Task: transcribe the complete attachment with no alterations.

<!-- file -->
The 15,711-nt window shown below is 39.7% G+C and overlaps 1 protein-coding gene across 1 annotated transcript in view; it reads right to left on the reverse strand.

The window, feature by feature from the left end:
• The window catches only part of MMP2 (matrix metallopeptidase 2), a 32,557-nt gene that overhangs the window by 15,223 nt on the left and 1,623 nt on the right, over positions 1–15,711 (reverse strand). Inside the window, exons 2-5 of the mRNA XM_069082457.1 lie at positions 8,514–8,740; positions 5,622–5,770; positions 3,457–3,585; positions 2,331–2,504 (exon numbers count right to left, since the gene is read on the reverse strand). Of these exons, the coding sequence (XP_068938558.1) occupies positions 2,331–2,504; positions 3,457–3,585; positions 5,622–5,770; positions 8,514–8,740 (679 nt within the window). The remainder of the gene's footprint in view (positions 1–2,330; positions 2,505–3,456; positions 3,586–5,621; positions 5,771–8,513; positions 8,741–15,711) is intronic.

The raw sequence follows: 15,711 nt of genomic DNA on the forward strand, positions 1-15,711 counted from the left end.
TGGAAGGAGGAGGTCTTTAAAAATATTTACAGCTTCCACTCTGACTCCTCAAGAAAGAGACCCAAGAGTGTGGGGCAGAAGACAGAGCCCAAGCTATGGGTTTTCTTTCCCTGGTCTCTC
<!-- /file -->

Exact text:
The 15,711-nt window shown below is 39.7% G+C and overlaps 1 protein-coding gene across 1 annotated transcript in view; it reads right to left on the reverse strand.

The window, feature by feature from the left end:
• The window catches only part of MMP2 (matrix metallopeptidase 2), a 32,557-nt gene that overhangs the window by 15,223 nt on the left and 1,623 nt on the right, over positions 1–15,711 (reverse strand). Inside the window, exons 2-5 of the mRNA XM_069082457.1 lie at positions 8,514–8,740; positions 5,622–5,770; positions 3,457–3,585; positions 2,331–2,504 (exon numbers count right to left, since the gene is read on the reverse strand). Of these exons, the coding sequence (XP_068938558.1) occupies positions 2,331–2,504; positions 3,457–3,585; positions 5,622–5,770; positions 8,514–8,740 (679 nt within the window). The remainder of the gene's footprint in view (positions 1–2,330; positions 2,505–3,456; positions 3,586–5,621; positions 5,771–8,513; positions 8,741–15,711) is intronic.

The raw sequence follows: 15,711 nt of genomic DNA on the forward strand, positions 1-15,711 counted from the left end.
TGGAAGGAGGAGGTCTTTAAAAATATTTACAGCTTCCACTCTGACTCCTCAAGAAAGAGACCCAAGAGTGTGGGGCAGAAGACAGAGCCCAAGCTATGGGTTTTCTTTCCCTGGTCTCTC